Further north Edward had delegated the preparations for war to John Neville, Marquess Montagu, in whom he continued to have the utmost trust. As always, Montagu carried out Edward’s instructions diligently and effectively. He raised a substantial force, estimated to be 6,000 strong.71 But now Montagu faced a terrible dilemma. For the last ten years he had provided Edward with sterling service, and he had received many rewards in return. He had twice ignored his brother’s appeal to blood kinship, but whether this was the result of a personal loyalty to Edward, ambition, or more abstract considerations, is unclear. Now, though, even if Edward had made a serious attempt to compensate him for his losses, he had his own grievances against the King. Montagu may indeed have considered the Courtenay lands to be a ‘magpie’s nest’, as Warkworth claims.72 Although these lands could have become a source of great wealth and power, Montagu made no attempt to establish his presence in the south-west. What is more, to a northerner, the imported foreign title of ‘Marquess’ probably meant far less than the ancient title of Northumberland. Neville’s possession of the Earldom of Northumberland had symbolised his family’s triumph over their ancestral enemies, the Percys, who were now restored to power. A number of factors may have induced Montagu to betray Edward, although we cannot know which of these was the most important. Eventually Montagu resolved to join his brother, although contemporaries suggested that he did so with a heavy heart.73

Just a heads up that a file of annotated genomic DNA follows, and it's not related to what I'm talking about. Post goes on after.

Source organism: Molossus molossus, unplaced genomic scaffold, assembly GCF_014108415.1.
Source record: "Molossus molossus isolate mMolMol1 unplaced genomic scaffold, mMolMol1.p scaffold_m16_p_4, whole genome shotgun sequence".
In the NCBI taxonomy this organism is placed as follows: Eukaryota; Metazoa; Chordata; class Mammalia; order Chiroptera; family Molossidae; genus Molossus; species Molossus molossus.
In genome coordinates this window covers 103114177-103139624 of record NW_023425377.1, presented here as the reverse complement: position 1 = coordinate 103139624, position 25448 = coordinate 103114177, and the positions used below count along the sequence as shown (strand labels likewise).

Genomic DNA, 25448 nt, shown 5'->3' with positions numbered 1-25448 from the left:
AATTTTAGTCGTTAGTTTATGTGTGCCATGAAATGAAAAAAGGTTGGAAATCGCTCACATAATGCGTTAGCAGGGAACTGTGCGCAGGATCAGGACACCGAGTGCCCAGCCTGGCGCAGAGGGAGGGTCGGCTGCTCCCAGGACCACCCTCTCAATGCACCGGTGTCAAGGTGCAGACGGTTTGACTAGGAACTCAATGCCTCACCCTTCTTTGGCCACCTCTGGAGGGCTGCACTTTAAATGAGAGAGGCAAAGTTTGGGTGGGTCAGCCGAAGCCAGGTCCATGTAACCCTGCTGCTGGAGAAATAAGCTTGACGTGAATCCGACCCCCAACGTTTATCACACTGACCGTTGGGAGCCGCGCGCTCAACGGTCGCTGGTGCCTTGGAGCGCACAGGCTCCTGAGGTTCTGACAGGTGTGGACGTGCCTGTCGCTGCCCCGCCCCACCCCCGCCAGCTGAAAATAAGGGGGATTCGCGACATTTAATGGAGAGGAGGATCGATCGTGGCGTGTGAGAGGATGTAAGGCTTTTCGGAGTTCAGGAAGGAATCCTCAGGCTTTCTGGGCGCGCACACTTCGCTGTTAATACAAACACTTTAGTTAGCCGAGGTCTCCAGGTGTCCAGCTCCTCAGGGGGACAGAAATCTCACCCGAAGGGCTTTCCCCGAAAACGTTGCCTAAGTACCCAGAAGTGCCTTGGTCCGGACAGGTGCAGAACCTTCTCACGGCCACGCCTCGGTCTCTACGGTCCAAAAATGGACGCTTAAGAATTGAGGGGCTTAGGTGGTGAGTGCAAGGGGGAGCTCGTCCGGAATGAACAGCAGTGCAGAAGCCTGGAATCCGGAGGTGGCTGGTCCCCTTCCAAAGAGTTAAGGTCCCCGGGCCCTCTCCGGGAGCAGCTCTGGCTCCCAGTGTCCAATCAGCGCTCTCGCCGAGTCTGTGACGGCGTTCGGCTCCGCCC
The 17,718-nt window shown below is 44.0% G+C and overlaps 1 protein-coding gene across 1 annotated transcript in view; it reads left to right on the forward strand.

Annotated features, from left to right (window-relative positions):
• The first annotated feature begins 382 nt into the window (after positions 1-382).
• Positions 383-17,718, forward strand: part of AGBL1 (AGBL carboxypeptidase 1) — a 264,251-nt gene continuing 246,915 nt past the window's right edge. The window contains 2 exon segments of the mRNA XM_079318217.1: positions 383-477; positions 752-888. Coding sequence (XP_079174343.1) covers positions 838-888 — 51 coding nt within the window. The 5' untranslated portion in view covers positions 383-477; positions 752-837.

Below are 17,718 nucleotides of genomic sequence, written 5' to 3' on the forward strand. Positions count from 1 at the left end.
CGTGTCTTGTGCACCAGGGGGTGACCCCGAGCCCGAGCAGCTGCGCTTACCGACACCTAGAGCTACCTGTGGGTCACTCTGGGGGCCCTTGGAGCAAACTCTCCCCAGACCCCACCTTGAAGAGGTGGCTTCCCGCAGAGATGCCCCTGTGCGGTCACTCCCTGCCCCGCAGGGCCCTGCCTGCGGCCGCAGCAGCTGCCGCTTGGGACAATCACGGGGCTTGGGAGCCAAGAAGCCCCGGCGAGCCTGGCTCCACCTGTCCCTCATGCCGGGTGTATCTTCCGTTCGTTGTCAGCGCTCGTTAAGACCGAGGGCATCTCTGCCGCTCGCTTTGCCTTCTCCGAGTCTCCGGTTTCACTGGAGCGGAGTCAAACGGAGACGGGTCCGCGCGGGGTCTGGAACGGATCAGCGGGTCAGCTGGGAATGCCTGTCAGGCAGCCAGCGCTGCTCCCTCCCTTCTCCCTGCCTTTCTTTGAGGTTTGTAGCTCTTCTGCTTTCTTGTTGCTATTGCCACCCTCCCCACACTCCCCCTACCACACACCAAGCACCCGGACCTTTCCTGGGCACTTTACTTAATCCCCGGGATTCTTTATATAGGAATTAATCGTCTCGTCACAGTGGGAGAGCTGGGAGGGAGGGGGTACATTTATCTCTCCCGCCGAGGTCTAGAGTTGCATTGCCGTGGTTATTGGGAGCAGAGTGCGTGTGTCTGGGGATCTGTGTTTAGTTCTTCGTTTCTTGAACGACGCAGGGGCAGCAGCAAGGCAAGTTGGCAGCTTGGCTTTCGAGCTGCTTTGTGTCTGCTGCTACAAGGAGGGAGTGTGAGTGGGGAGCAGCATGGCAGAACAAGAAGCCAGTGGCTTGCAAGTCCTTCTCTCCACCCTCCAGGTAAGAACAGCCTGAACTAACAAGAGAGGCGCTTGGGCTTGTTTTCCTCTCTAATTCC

Alexander Carlisle, Sergeant of the Minstrels, brought the awful news to Edward at Doncaster, where the King was hastily roused from sleep: Montagu was preparing to attack. Edward had never lost a battle, but for the second time in just over a year he tasted defeat. A small army was still at Edward’s disposal, but he rapidly came to the conclusion that it would be impossible to make a stand. If Edward did not fear Warwick, evidently he had more respect for Montagu. He must also have understood that on this occasion, if he was captured, he would not be spared. Edward dismissed his levies. Now accompanied by a much smaller following, Edward took to flight. He made for the port of Lynn in Norfolk, by way of Lincolnshire and a hazardous crossing of the Wash. There was only one way for Edward to survive: exile.